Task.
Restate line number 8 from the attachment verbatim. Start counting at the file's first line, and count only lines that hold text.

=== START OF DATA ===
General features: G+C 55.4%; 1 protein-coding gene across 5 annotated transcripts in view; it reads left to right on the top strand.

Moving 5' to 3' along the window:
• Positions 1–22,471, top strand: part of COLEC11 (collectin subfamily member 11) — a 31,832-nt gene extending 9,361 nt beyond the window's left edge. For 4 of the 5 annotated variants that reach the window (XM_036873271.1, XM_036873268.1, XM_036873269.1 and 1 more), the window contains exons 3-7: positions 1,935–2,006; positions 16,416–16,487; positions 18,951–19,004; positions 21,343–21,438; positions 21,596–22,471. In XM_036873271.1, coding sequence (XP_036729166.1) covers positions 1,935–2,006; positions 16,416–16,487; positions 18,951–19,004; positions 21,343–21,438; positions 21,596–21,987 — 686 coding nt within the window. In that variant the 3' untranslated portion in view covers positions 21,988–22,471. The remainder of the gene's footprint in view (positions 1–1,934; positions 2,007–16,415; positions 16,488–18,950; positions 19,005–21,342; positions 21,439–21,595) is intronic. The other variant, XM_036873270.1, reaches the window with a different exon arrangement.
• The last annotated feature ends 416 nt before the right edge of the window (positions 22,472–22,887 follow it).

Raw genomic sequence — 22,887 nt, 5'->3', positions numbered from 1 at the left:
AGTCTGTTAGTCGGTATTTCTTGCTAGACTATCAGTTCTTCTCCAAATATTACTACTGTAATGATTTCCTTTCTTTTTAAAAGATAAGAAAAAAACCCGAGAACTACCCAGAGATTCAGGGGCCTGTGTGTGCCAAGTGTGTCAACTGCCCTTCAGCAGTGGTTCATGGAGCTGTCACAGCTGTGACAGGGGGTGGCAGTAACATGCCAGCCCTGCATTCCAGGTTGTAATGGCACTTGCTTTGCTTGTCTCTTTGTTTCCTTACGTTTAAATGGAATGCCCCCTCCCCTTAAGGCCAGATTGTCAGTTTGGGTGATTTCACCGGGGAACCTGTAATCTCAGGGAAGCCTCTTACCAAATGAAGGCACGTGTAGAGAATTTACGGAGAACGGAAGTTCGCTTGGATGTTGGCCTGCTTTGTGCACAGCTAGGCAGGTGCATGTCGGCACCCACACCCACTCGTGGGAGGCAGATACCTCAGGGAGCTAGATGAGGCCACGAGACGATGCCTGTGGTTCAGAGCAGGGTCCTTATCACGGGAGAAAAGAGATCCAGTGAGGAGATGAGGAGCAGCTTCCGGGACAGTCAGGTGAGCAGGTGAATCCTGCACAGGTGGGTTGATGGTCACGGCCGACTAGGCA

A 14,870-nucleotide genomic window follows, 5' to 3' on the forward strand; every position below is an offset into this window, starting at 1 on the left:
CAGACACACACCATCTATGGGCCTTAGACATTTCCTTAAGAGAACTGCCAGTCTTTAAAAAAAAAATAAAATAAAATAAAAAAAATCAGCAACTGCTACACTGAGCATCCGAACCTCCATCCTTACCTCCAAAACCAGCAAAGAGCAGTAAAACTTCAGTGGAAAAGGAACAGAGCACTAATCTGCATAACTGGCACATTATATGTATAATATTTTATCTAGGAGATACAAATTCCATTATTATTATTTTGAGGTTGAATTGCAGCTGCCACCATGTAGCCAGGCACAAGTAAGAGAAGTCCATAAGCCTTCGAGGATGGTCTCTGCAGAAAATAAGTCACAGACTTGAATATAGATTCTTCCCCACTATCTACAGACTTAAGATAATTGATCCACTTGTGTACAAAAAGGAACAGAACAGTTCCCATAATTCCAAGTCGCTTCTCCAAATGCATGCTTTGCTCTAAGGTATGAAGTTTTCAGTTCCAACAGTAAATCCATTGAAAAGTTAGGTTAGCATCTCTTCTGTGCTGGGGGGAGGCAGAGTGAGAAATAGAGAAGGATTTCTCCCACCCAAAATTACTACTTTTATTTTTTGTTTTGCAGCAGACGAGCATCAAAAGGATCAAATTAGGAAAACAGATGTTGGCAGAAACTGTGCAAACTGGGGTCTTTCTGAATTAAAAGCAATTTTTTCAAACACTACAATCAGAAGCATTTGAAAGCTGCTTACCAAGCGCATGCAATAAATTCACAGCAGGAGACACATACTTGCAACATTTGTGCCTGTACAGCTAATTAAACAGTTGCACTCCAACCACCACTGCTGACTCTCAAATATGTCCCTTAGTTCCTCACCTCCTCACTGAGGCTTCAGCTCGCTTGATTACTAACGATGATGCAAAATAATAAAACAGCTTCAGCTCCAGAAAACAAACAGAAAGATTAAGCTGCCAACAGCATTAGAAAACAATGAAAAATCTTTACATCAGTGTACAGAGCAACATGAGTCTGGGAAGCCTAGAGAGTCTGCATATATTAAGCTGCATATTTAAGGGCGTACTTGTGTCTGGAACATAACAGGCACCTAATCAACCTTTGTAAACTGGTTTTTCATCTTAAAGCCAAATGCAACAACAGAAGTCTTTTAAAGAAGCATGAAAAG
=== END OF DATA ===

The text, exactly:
CAGACACACACCATCTATGGGCCTTAGACATTTCCTTAAGAGAACTGCCAGTCTTTAAAAAAAAAATAAAATAAAATAAAAAAAATCAGCAACTGCTACACTGAGCATCCGAACCTCCATCCTTACCTCCAAAACCAGCAAAGAGCAGTAAAACTTCAGTGGAAAAGGAACAGAGCACTAATCTGCATAACTGGCACATTATATGTATAATATTTTATCTAGGAGATACAAATTCCATTATTATTATTTTGAGGTTGAATTGCAGCTGCCACCATGTAGCCAGGCACAAGTAAGAGAAGTCCATAAGCCTTCGAGGATGGTCTCTGCAGAAAATAAGTCACAGACTTGAATATAGATTCTTCCCCACTATCTACAGACTTAAGATAATTGATCCACTTGTGTACAAAAAGGAACAGAACAGTTCCCATAATTCCAAGTCGCTTCTCCAAATGCATGCTTTGCTCTAAGGTATGAAGTTTTCAGTTCCAACAGTAAATCCATTGAAAAGTTAGGTTAGCATCTCTTCTGTGCTGGGGGGAGGCAGAGTGAGAAATAGAGAAGGATTTCTCCCACCCAAAATTACTACTTTTATTTTTTGTTTTGCAGCAGACGAGCATCAAAAGGATCAAATTAGGAAAACAGATGTTGGCAGAAACTGTGCAAACTGGGGTCTTTCTGAATTAAAAGCAATTTTTTCAAACACTACAATCAGAAGCATTTGAAAGCTGCTTACCAAGCGCATGCAATAAATTCACAGCAGGAGACACATACTTGCAACATTTGTGCCTGTACAGCTAATTAAACAGTTGCACTCCAACCACCACTGCTGACTCTCAAATATGTCCCTTAGTTCCTCACCTCCTCACTGAGGCTTCAGCTCGCTTGATTACTAACGATGATGCAAAATAATAAAACAGCTTCAGCTCCAGAAAACAAACAGAAAGATTAAGCTGCCAACAGCATTAGAAAACAATGAAAAATCTTTACATCAGTGTACAGAGCAACATGAGTCTGGGAAGCCTAGAGAGTCTGCATATATTAAGCTGCATATTTAAGGGCGTACTTGTGTCTGGAACATAACAGGCACCTAATCAACCTTTGTAAACTGGTTTTTCATCTTAAAGCCAAATGCAACAACAGAAGTCTTTTAAAGAAGCATGAAAAG